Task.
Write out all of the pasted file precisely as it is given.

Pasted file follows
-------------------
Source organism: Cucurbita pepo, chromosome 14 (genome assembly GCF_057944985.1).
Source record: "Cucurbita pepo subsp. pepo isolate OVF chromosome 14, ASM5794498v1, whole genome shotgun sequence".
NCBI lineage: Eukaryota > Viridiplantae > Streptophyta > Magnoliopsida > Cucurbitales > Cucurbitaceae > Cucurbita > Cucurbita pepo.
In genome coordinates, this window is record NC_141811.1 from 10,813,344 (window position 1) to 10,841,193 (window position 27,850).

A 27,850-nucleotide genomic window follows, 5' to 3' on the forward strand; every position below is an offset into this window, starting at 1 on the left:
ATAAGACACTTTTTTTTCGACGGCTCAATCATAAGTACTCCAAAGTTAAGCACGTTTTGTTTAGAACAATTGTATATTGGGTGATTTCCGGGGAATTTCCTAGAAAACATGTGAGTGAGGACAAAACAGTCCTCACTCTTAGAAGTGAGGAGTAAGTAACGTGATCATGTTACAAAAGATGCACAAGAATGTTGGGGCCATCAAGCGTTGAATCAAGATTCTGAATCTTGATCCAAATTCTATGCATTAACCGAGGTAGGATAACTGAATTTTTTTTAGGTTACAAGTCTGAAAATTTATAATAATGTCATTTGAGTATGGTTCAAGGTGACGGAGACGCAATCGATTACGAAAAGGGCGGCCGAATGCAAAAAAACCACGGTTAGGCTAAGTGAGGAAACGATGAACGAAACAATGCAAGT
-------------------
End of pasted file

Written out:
Source organism: Cucurbita pepo, chromosome 14 (genome assembly GCF_057944985.1).
Source record: "Cucurbita pepo subsp. pepo isolate OVF chromosome 14, ASM5794498v1, whole genome shotgun sequence".
NCBI lineage: Eukaryota > Viridiplantae > Streptophyta > Magnoliopsida > Cucurbitales > Cucurbitaceae > Cucurbita > Cucurbita pepo.
In genome coordinates, this window is record NC_141811.1 from 10,813,344 (window position 1) to 10,841,193 (window position 27,850).

A 27,850-nucleotide genomic window follows, 5' to 3' on the forward strand; every position below is an offset into this window, starting at 1 on the left:
ATAAGACACTTTTTTTTCGACGGCTCAATCATAAGTACTCCAAAGTTAAGCACGTTTTGTTTAGAACAATTGTATATTGGGTGATTTCCGGGGAATTTCCTAGAAAACATGTGAGTGAGGACAAAACAGTCCTCACTCTTAGAAGTGAGGAGTAAGTAACGTGATCATGTTACAAAAGATGCACAAGAATGTTGGGGCCATCAAGCGTTGAATCAAGATTCTGAATCTTGATCCAAATTCTATGCATTAACCGAGGTAGGATAACTGAATTTTTTTTAGGTTACAAGTCTGAAAATTTATAATAATGTCATTTGAGTATGGTTCAAGGTGACGGAGACGCAATCGATTACGAAAAGGGCGGCCGAATGCAAAAAAACCACGGTTAGGCTAAGTGAGGAAACGATGAACGAAACAATGCAAGT